Sometimes your birding plans can change on a dime. While photographing a Prothonotary Warbler by the pond, a small white bird flew swiftly through the viewfinder. Naturally, I was distracted from the warbler and lowered the camera to see what it was that dared photobomb my photo. Suddenly, the warbler became a thing of the past. Altogether, there were three white birds diving head first into the water with outstretched wings. They reminded me of the large Northern Gannets I had observed at sea, yet they were MUCH smaller than a Gannet. Little did I know I had just met my newest bird — the Least Tern!
Not So Clear, But Clear Enough!
When you’re out birding, you’ll find birds that you’re unfamiliar with to identify. Jotting down notes about its color or size can sometimes be enough for you to take back to your field guides to make an identification. In the event that your notes can’t capture details needed for a positive ID, a camera can help with this by a still photo or even a video. Since these birds were small and darting about so fast, I couldn’t see enough details to even jot down except:
- it seemed to be a majority of white
- navy blue on the forehead
- yellowish legs and beak
- was fast, small and could cut a curve quickly
- I was still unsure on these notations. Therefore, I needed photos to take back home that I could enlarge on the computer for details.
My photos were not as clear as I had hoped for due to the birds diving so quickly. As a result, on May 15, 2017, I went back to look for them and surprisingly, the birds were still there. I enlisted the help of a friend online to help me ID them by photo. Through Facebook Messenger, she was able to message me as I observed the birds and said what I had to look for was a white forehead and yellow bill to aid in a positive ID. She deduced from my description that it might be a Least Tern.
A White Forehead? Seriously? On THAT Tiny Flying Bird?
Even though it proved hard to photograph such a small and fast bird in flight totally clear with my camera, the photos still allowed me to crop them for a closer look at the forehead. There it was plain as day…the white forehead I was looking for. I “ebirded” my data as “Least Tern” and it flagged as “rare” for my area of inland North Carolina. Nevertheless, I followed the prompts that appeared and added my data and photos accordingly. Later it was approved, as in fact, a “Least Tern.” (Ebird is a great website to enter the birds you see and hear. More on this in a later blogpost.)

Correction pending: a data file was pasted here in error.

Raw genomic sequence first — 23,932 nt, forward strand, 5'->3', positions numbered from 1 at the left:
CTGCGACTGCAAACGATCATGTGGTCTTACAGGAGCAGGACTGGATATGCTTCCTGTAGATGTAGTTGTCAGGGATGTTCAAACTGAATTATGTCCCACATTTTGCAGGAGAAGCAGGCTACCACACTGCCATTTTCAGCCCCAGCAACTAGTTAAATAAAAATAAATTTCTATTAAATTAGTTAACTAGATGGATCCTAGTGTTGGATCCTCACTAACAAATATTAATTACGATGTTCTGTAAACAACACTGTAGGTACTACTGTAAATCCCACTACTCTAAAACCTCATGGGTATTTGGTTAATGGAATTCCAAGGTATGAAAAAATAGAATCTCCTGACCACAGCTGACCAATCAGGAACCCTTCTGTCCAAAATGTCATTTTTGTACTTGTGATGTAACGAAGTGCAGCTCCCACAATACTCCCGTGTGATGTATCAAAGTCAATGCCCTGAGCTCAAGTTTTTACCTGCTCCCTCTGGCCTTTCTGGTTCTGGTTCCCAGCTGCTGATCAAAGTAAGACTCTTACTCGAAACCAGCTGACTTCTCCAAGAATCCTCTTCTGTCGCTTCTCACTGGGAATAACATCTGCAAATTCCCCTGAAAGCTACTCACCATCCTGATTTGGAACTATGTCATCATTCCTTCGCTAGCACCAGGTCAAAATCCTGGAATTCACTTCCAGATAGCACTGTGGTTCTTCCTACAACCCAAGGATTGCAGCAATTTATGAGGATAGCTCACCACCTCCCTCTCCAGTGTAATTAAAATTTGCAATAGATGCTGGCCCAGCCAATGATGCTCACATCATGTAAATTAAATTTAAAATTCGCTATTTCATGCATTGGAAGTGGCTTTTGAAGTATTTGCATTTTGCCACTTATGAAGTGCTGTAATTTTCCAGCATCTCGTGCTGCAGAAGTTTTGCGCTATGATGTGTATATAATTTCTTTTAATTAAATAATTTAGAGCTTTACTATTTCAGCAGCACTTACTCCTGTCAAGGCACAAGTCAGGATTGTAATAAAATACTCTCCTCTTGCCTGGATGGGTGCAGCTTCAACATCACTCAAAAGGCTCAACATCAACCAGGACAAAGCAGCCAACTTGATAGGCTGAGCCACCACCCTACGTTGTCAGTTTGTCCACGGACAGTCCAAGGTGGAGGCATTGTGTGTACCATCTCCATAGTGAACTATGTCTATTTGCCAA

Waving the “Rare” Flag
As to why it flagged as “rare”… Least Terns are here along the eastern and southern coastlines for summer breeding, and along large rivers (SERIOUS rivers, like the ones in the central U. S. inland states.) Although Least Terns nest on the open ground on the sandy beaches, inland they may nest on edges of river banks. On occasion they’ll nest on a graveled roof. Hence, they’re also known as Interior Least Terns. After summer they winter back down south of the United States.
Location, Location, Location…
Be sure to look on a map at where you see your bird. Google Maps can provide you with a satellite version so you can view the area with more details. Trees, rivers, highways, state roads and other markers will assist you in seeing just how their habitat looks from the air. Coupled with this information, such a map can prove helpful in returning back to the same location to bird in different seasons to see resident birds year round, or other migrants when present. It can also remind you of where exactly to return again yearly to see if it returns. You can also screenshot the map to your phone to keep for quick reference.
A Closer up View of the Area
Even though the terns were located over a pond and not a sandy beach that day, the pond was adjacent to the Tar River. Incidentally, the Tar flows southeast from Greenville to Washington, North Carolina. The Tar River then becomes the Pamlico River at the Highway 17 drawbridge in Washington. As can be seen in the map below, the river continues to widen considerably from there to its convergence with the large Pamlico Sound. The Sound abuts the outer barrier islands of North Carolina known as the “Outer Banks.” Islands such as Portsmouth Island, Ocracoke Island, Hatteras Island and the northern Outer Banks peninsula allow the waters of the sound to flow out various inlets at these islands into the mid-Atlantic Ocean.